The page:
Ntokozo worked very hard and Sonia was able to help him register for further education in the September. His goal is to be a pilot.

The Matric Examination results were to be published on the first Thursday of January 2013 and Pat was able to be with Ntokozo and the other Matric students on that day.

He became very excited when he received a text message from the Zulu Land University in Durban inviting him to attend for an interview. The project gave him the bus fare plus a little extra to cover food. He stood in line to register with all the other students over many days not daring to move so he slept where he stood. He was offered a place for Environmental Studies and Geography. He accepted it and was asked for R300 to secure the place. The project covered this for him but when he took the R300 he was told that he would need another R1500 before they could give him his students cards. The project is not in a position to cover such amounts of money so after many days of him asking for a bursary and being refused Pat joined him in Durban and between them they were able to get to the section of the Students Union who could help. We queued for many hours but eventually we managed to secure a bursary for the fist years studies including free accommodation and transport. The project continues to support him with food vouchers and we have messages of progress from time to time from him. The latest is “I just wish to thank the Vine Project for what you have done for me. May your mission keep on succeeding now and then. I love you guys so much for what you have done for our country. Thank you! May the Lord we love bless you in many ways”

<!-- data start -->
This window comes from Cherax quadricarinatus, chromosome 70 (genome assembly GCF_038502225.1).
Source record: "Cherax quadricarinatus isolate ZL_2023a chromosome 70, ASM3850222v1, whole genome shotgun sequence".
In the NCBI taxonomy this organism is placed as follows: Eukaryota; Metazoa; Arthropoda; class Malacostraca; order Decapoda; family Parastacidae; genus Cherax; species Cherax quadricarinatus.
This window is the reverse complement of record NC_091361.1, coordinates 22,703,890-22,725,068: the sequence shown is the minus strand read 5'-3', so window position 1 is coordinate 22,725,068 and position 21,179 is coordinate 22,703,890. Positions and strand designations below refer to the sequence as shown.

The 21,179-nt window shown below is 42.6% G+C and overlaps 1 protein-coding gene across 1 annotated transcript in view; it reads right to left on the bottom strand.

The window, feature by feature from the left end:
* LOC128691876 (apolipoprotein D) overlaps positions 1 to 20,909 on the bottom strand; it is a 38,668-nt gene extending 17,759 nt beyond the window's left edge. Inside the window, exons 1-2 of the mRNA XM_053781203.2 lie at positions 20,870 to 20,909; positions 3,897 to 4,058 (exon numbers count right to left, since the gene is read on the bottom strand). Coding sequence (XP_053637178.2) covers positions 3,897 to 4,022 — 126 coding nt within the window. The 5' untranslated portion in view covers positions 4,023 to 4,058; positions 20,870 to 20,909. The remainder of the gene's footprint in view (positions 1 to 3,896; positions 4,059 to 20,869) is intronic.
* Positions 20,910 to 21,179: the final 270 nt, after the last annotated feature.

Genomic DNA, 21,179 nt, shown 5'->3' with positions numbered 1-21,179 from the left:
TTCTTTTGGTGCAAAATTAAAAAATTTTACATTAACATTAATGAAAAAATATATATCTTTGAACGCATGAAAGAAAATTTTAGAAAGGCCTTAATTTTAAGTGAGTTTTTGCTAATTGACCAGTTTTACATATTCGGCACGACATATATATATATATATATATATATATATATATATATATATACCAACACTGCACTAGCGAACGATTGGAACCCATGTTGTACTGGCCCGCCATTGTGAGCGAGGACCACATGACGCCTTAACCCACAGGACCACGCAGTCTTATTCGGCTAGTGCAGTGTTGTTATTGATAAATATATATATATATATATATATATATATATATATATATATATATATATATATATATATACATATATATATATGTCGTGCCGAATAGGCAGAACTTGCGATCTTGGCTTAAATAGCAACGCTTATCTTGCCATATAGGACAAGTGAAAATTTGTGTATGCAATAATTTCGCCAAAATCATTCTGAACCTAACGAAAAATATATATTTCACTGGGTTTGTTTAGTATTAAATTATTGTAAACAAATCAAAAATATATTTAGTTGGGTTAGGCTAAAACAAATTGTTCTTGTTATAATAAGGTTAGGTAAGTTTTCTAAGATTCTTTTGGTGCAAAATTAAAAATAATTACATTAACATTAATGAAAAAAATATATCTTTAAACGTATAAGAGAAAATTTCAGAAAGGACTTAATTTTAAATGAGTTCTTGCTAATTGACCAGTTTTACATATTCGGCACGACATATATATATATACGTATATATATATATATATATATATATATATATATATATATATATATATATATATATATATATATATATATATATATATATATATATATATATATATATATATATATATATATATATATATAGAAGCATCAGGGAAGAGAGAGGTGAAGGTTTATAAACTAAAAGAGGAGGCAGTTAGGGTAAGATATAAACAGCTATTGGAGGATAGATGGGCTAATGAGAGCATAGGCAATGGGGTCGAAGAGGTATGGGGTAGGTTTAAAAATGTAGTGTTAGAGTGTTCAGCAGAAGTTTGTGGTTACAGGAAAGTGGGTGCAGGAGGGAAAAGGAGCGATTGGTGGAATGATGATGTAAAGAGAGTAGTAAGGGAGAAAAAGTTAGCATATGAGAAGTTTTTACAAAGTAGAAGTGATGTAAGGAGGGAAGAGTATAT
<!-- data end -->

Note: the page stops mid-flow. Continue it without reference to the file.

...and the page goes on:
In 2015 Ntokozo got his degree in Geography and the Environment. Having passed his degree and worked a year in an unpaid internship at Eshowe he is now following his dreams. He applied for a bursary to study to be a pilot and was successful. He is now based in Durban, has got his private pilot’s licence and is studying for a commercial licence, while supporting himself by working in temporary jobs. A very determined young man!


Lucky Mxolisi Shabangu (known as Lucky).

Lucky never knew his father and his mother died in 2008. She never sent him to school until he was 9.

When she died the pastor took him in but only had a very small hut. The kitchen area was Lucky’s bedroom with his books stacked high. He did not qualify for a foster care grant because of his age, so no money.